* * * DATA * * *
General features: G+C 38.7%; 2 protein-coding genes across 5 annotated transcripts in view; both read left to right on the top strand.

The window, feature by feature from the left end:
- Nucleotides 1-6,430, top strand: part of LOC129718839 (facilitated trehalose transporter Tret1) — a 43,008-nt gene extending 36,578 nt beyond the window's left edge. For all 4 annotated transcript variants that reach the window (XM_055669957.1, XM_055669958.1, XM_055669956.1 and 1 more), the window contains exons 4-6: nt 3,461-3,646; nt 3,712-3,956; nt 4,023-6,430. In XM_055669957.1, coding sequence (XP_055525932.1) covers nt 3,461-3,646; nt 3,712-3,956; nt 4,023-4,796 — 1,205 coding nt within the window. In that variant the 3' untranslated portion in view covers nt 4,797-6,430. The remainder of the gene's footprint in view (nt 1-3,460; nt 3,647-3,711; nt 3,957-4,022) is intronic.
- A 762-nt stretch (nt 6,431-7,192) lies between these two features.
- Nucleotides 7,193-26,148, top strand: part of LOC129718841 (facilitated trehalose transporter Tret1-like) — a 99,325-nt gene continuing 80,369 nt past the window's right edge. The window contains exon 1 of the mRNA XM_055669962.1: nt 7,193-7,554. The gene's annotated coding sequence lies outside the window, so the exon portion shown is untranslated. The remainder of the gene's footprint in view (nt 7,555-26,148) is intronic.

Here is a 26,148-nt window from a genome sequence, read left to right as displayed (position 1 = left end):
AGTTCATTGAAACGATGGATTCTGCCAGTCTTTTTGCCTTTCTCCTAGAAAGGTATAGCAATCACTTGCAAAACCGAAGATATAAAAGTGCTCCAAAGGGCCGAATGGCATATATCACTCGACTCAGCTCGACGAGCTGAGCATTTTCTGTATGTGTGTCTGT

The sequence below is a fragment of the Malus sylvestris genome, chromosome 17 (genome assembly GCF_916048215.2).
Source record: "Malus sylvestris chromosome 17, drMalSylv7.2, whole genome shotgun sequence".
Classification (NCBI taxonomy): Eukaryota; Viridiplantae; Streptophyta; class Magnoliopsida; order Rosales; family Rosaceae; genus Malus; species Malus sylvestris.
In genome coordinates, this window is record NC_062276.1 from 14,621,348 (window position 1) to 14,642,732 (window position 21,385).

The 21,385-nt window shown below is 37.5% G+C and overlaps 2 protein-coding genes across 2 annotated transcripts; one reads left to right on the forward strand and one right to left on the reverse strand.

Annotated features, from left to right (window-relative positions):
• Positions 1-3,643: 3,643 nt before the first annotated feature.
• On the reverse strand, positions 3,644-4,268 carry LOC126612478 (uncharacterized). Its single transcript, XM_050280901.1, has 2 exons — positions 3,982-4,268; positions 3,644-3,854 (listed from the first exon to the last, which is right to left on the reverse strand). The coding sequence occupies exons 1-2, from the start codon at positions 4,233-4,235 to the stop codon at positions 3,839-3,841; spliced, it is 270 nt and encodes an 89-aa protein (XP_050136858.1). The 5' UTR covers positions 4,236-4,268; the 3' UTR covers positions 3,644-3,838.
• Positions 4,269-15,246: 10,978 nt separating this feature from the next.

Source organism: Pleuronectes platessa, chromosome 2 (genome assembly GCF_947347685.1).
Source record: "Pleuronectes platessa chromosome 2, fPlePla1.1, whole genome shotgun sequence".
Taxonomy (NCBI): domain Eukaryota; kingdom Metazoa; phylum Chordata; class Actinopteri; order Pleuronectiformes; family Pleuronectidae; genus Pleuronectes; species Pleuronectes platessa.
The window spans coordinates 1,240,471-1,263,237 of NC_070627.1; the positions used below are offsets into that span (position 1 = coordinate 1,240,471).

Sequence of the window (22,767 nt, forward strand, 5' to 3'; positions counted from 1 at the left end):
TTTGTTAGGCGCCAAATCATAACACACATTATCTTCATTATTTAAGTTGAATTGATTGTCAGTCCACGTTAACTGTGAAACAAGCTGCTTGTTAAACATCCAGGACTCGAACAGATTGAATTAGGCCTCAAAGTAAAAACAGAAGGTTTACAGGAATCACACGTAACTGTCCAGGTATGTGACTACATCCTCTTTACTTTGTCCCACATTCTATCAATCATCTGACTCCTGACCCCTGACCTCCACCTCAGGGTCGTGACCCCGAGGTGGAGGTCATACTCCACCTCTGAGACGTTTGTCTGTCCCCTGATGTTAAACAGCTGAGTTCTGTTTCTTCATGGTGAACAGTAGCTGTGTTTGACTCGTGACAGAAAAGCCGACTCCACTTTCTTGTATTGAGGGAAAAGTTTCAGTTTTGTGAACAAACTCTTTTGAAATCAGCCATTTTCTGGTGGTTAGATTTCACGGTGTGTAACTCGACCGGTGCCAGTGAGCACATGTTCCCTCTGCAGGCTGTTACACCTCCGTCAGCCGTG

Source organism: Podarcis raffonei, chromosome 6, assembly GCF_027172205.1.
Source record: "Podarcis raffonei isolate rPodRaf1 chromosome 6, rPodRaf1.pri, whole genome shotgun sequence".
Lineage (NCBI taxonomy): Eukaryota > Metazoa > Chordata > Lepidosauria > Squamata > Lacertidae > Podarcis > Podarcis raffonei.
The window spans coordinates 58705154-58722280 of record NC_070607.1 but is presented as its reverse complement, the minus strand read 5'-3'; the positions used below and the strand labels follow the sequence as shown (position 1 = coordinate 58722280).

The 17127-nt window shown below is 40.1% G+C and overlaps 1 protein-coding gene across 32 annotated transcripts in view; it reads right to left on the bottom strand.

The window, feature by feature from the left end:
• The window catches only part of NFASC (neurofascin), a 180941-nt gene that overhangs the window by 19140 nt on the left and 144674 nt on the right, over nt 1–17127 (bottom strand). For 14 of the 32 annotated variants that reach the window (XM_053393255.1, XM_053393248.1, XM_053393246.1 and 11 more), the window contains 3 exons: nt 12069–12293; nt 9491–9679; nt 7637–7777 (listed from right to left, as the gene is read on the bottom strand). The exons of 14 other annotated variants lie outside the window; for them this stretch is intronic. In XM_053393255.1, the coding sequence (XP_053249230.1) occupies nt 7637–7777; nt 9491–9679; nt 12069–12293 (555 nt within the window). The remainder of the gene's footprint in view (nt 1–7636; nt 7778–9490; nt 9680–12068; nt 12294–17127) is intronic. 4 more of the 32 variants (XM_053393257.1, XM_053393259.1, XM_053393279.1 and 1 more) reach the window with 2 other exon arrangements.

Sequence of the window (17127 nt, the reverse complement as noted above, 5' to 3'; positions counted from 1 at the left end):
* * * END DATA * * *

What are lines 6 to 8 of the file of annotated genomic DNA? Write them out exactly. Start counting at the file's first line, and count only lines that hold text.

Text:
Here is a 26,148-nt window from a genome sequence, read left to right as displayed (position 1 = left end):
AGTTCATTGAAACGATGGATTCTGCCAGTCTTTTTGCCTTTCTCCTAGAAAGGTATAGCAATCACTTGCAAAACCGAAGATATAAAAGTGCTCCAAAGGGCCGAATGGCATATATCACTCGACTCAGCTCGACGAGCTGAGCATTTTCTGTATGTGTGTCTGT

The sequence below is a fragment of the Malus sylvestris genome, chromosome 17 (genome assembly GCF_916048215.2).